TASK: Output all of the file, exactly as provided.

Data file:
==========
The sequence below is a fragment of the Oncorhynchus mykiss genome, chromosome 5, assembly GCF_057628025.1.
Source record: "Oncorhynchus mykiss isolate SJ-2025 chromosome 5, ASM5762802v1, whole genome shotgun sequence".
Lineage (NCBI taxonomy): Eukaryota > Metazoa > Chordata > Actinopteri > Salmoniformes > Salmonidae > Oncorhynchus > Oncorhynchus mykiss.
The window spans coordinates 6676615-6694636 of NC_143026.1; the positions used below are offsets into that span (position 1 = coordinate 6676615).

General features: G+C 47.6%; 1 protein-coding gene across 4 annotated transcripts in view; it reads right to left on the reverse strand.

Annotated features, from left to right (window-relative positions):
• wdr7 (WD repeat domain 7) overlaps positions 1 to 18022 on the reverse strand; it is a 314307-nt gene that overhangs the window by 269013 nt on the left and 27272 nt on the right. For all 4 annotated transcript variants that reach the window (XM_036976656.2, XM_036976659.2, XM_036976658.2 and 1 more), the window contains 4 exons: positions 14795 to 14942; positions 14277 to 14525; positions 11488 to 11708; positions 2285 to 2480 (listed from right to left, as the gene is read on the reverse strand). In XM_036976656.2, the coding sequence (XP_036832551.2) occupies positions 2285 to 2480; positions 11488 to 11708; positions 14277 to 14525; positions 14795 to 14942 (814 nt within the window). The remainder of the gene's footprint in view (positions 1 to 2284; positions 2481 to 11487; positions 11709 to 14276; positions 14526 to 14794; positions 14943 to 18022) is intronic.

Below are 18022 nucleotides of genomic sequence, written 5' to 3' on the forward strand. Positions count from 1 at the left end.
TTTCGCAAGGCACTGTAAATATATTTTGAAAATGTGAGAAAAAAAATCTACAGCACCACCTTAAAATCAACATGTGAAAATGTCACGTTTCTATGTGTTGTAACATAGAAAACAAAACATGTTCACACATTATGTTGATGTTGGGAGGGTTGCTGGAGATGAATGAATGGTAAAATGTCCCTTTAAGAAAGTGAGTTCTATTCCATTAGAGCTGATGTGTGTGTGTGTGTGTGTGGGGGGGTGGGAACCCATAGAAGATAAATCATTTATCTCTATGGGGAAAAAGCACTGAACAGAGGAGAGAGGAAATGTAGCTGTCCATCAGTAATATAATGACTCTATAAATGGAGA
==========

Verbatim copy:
The sequence below is a fragment of the Oncorhynchus mykiss genome, chromosome 5, assembly GCF_057628025.1.
Source record: "Oncorhynchus mykiss isolate SJ-2025 chromosome 5, ASM5762802v1, whole genome shotgun sequence".
Lineage (NCBI taxonomy): Eukaryota > Metazoa > Chordata > Actinopteri > Salmoniformes > Salmonidae > Oncorhynchus > Oncorhynchus mykiss.
The window spans coordinates 6676615-6694636 of NC_143026.1; the positions used below are offsets into that span (position 1 = coordinate 6676615).

General features: G+C 47.6%; 1 protein-coding gene across 4 annotated transcripts in view; it reads right to left on the reverse strand.

Annotated features, from left to right (window-relative positions):
• wdr7 (WD repeat domain 7) overlaps positions 1 to 18022 on the reverse strand; it is a 314307-nt gene that overhangs the window by 269013 nt on the left and 27272 nt on the right. For all 4 annotated transcript variants that reach the window (XM_036976656.2, XM_036976659.2, XM_036976658.2 and 1 more), the window contains 4 exons: positions 14795 to 14942; positions 14277 to 14525; positions 11488 to 11708; positions 2285 to 2480 (listed from right to left, as the gene is read on the reverse strand). In XM_036976656.2, the coding sequence (XP_036832551.2) occupies positions 2285 to 2480; positions 11488 to 11708; positions 14277 to 14525; positions 14795 to 14942 (814 nt within the window). The remainder of the gene's footprint in view (positions 1 to 2284; positions 2481 to 11487; positions 11709 to 14276; positions 14526 to 14794; positions 14943 to 18022) is intronic.

Below are 18022 nucleotides of genomic sequence, written 5' to 3' on the forward strand. Positions count from 1 at the left end.
TTTCGCAAGGCACTGTAAATATATTTTGAAAATGTGAGAAAAAAAATCTACAGCACCACCTTAAAATCAACATGTGAAAATGTCACGTTTCTATGTGTTGTAACATAGAAAACAAAACATGTTCACACATTATGTTGATGTTGGGAGGGTTGCTGGAGATGAATGAATGGTAAAATGTCCCTTTAAGAAAGTGAGTTCTATTCCATTAGAGCTGATGTGTGTGTGTGTGTGTGTGGGGGGGTGGGAACCCATAGAAGATAAATCATTTATCTCTATGGGGAAAAAGCACTGAACAGAGGAGAGAGGAAATGTAGCTGTCCATCAGTAATATAATGACTCTATAAATGGAGA